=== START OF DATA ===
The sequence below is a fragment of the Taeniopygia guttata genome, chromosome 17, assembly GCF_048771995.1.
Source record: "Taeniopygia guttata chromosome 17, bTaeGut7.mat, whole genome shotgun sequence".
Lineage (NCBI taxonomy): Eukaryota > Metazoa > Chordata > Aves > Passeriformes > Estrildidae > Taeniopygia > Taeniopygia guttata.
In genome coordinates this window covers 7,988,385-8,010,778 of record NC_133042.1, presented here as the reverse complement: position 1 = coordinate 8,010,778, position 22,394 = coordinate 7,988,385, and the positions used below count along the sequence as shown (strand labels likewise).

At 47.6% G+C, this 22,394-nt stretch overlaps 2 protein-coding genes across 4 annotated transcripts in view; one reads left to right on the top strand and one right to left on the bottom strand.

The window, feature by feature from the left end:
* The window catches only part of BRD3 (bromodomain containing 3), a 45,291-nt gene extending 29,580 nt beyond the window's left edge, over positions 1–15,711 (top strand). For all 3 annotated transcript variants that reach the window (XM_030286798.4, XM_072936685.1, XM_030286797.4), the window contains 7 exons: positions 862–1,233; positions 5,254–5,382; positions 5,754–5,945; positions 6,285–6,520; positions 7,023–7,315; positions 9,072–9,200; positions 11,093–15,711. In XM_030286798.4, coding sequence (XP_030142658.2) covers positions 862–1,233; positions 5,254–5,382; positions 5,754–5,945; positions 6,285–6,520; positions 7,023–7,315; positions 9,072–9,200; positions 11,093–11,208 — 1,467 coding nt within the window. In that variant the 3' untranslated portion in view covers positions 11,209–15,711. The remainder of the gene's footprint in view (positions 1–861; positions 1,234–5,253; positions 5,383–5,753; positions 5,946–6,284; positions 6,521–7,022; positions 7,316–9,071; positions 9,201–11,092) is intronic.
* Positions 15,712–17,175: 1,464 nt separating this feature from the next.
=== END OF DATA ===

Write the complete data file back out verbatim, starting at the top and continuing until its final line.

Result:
The sequence below is a fragment of the Taeniopygia guttata genome, chromosome 17, assembly GCF_048771995.1.
Source record: "Taeniopygia guttata chromosome 17, bTaeGut7.mat, whole genome shotgun sequence".
Lineage (NCBI taxonomy): Eukaryota > Metazoa > Chordata > Aves > Passeriformes > Estrildidae > Taeniopygia > Taeniopygia guttata.
In genome coordinates this window covers 7,988,385-8,010,778 of record NC_133042.1, presented here as the reverse complement: position 1 = coordinate 8,010,778, position 22,394 = coordinate 7,988,385, and the positions used below count along the sequence as shown (strand labels likewise).

At 47.6% G+C, this 22,394-nt stretch overlaps 2 protein-coding genes across 4 annotated transcripts in view; one reads left to right on the top strand and one right to left on the bottom strand.

The window, feature by feature from the left end:
* The window catches only part of BRD3 (bromodomain containing 3), a 45,291-nt gene extending 29,580 nt beyond the window's left edge, over positions 1–15,711 (top strand). For all 3 annotated transcript variants that reach the window (XM_030286798.4, XM_072936685.1, XM_030286797.4), the window contains 7 exons: positions 862–1,233; positions 5,254–5,382; positions 5,754–5,945; positions 6,285–6,520; positions 7,023–7,315; positions 9,072–9,200; positions 11,093–15,711. In XM_030286798.4, coding sequence (XP_030142658.2) covers positions 862–1,233; positions 5,254–5,382; positions 5,754–5,945; positions 6,285–6,520; positions 7,023–7,315; positions 9,072–9,200; positions 11,093–11,208 — 1,467 coding nt within the window. In that variant the 3' untranslated portion in view covers positions 11,209–15,711. The remainder of the gene's footprint in view (positions 1–861; positions 1,234–5,253; positions 5,383–5,753; positions 5,946–6,284; positions 6,521–7,022; positions 7,316–9,071; positions 9,201–11,092) is intronic.
* Positions 15,712–17,175: 1,464 nt separating this feature from the next.